The concept of FTTR therefore offers very attractive benefits – especially when coupled with currently deployed 10G PON technologies, like XG(S)-PON, and will become increasingly important as operators start deploying even faster PON technologies. However, operators considering FTTR need to also re-examine the impact this new in-home connectivity technology will bring to their operations and maintenance, and their business model.

  • Deployment considerations: FTTR relies on deploying physical conduits – optical fiber – in customer premises. In the past, this has been a major obstacle that both prevented operators from using legacy technologies like Ethernet or coaxial cabling between rooms in customer premises. Therefore, most techniques for improving in-home connectivity relied either on wireless, or on existing conduits (like PLC). FTTR solutions, however, minimize physical intervention in customer premises using a combination of very thin optical cables and smart deployment techniques allowing mounting of fiber cable along the existing wall and floor edges, and requiring no drilling and destructive work on home building elements. By avoiding construction work, FTTR deployment can be quick, non-invasive, and relatively inexpensive.
  • CSP broadband business model impact: By allowing operators to enhance customer broadband experience, FTTR enables telcos to significantly improve their FTTH business model. Aside from the increased revenue operators can generate from selling FTTR, customers who are able to fully realize the benefits that fiber-based broadband provides will be much more open for adoption of add-one services that require high-performance in-home connectivity. On the operations side, FTTR can help significantly reduce customer complaints, and release call center and tech support staff. Finally, operators deploying FTTR will be able to contract their customers’ superior experience favorably against operators that do not – thus improving the service take-up and improving their service stickiness.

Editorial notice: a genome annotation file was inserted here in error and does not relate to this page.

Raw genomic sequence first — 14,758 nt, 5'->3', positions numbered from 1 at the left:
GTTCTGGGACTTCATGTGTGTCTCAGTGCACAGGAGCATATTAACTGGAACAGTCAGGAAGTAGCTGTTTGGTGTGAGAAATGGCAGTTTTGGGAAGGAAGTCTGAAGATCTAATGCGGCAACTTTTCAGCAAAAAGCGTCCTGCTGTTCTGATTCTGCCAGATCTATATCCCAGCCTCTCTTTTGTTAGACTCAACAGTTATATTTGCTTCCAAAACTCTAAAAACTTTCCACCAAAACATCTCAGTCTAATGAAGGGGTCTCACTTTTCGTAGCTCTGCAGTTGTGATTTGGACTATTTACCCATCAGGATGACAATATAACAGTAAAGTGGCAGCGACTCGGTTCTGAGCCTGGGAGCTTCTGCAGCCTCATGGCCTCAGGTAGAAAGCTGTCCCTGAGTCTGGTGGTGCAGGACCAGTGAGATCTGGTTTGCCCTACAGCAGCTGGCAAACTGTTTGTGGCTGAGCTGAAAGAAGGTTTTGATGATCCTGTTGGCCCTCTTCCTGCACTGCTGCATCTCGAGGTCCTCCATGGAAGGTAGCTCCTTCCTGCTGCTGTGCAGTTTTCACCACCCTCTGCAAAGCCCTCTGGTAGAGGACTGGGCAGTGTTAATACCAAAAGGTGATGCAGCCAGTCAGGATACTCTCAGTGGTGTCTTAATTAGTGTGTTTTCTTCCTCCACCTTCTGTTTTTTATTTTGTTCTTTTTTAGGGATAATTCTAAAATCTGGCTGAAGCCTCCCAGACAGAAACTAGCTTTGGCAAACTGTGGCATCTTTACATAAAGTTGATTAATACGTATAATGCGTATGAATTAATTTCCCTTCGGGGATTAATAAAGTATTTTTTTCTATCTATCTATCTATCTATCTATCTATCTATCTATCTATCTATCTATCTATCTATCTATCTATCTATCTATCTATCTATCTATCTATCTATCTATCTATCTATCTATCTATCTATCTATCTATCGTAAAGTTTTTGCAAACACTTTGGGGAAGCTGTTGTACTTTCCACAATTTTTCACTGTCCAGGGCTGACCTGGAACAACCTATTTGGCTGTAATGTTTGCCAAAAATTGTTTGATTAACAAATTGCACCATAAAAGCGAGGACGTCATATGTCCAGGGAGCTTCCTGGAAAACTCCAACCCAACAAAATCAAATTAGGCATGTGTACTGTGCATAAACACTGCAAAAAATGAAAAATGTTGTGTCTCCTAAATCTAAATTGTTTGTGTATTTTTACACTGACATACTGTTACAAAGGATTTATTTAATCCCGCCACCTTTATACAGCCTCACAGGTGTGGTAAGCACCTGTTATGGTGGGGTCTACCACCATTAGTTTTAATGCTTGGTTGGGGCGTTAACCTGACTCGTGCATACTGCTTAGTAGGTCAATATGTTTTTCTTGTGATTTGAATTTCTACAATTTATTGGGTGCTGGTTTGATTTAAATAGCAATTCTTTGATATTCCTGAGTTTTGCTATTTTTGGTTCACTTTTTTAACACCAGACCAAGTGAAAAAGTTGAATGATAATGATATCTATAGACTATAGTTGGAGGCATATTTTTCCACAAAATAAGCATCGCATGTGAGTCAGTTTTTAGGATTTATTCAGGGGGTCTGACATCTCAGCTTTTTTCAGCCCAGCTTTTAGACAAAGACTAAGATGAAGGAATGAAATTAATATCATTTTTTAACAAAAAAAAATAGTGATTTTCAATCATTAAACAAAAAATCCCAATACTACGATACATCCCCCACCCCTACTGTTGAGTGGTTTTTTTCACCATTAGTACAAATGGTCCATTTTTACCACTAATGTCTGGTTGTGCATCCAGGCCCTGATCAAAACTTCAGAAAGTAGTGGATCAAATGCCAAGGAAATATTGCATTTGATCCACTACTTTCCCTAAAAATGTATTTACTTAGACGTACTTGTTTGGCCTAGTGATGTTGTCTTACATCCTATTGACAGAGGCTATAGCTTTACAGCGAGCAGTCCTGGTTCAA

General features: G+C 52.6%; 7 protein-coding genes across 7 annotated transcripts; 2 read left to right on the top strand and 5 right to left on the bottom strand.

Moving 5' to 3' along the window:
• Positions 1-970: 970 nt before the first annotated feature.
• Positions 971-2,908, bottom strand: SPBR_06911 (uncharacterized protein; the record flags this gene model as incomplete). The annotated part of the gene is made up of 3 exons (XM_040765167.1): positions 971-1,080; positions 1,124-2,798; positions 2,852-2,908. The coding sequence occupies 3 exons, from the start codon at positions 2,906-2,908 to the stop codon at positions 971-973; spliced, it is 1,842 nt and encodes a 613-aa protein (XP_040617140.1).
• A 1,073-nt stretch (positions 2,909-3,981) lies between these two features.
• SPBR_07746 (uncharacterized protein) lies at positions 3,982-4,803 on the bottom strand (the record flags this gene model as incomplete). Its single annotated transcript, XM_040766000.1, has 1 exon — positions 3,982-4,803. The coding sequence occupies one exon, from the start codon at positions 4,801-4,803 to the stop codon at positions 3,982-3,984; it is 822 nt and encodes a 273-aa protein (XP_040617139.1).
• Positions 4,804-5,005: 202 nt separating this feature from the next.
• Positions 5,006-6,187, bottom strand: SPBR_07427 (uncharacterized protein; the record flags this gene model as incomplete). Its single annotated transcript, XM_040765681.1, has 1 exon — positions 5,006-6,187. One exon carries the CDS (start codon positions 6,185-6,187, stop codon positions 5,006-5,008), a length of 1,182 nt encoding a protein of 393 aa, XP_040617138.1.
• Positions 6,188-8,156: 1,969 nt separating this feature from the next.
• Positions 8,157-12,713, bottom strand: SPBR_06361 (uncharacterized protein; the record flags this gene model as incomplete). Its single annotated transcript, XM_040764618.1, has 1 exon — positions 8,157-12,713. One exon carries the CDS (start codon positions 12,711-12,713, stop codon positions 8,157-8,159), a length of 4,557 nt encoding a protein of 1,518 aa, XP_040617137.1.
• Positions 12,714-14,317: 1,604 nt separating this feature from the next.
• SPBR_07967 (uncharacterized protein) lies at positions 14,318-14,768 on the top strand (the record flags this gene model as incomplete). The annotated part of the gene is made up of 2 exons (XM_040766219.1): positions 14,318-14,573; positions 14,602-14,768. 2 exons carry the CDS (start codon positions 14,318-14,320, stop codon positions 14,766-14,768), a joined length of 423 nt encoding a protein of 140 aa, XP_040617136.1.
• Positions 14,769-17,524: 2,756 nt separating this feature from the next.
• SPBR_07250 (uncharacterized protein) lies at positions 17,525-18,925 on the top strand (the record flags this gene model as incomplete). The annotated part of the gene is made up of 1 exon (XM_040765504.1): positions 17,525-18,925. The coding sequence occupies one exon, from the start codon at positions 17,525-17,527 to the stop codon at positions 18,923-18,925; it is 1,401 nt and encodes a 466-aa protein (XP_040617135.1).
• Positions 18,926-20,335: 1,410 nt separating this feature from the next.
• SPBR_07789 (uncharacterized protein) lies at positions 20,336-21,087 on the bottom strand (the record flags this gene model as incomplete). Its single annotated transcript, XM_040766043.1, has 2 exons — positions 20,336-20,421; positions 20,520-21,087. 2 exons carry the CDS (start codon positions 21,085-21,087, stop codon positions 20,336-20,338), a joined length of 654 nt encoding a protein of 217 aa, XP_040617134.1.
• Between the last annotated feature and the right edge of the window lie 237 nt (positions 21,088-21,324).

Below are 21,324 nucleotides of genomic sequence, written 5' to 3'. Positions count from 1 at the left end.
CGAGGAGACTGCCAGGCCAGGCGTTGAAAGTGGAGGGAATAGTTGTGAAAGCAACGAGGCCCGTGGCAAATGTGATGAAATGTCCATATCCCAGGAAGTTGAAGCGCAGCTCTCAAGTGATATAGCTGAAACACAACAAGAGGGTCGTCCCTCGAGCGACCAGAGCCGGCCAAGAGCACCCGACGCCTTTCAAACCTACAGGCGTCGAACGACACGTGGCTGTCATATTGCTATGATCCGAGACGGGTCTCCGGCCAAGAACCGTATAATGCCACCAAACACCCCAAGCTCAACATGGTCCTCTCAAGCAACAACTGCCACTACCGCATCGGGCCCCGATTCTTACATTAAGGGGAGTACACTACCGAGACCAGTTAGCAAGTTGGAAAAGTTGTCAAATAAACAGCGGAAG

FTTR therefore represents a highly efficient solution for operators seeking to solve the problem of in-house connectivity performance. Compared to other methods that were used to solve the problem in the past, FTTR is essentially future proof. Since it uses fiber as a medium instead of wireless or copper, the operators can always match FTTR performance to their currently deployed FTTH solution, ensuring customers application performance always remains unimpeded by the home connectivity issues.

At the same time, due to technological advancements in deployment techniques, FTTR is much easier to deploy than legacy wired technologies and keeps physical intervention in customer premises to a minimum, with no destructive construction works involved. This is potentially the greatest catalyst of FTTR adoption since minimizing construction works makes the new technology’s deployment faster, cheaper, and less intrusive. Finally, the FTTR can serve as a powerful complement to operators’ broadband service portfolios, enabling customers to take advantage of the full potential of their broadband connections regardless of their dwelling circumstances. As a consequence, it can improve customer satisfaction with the service, with associated positive effects on improved take-up, reduced churn, sales of add-on services, and improved operator competitive standing.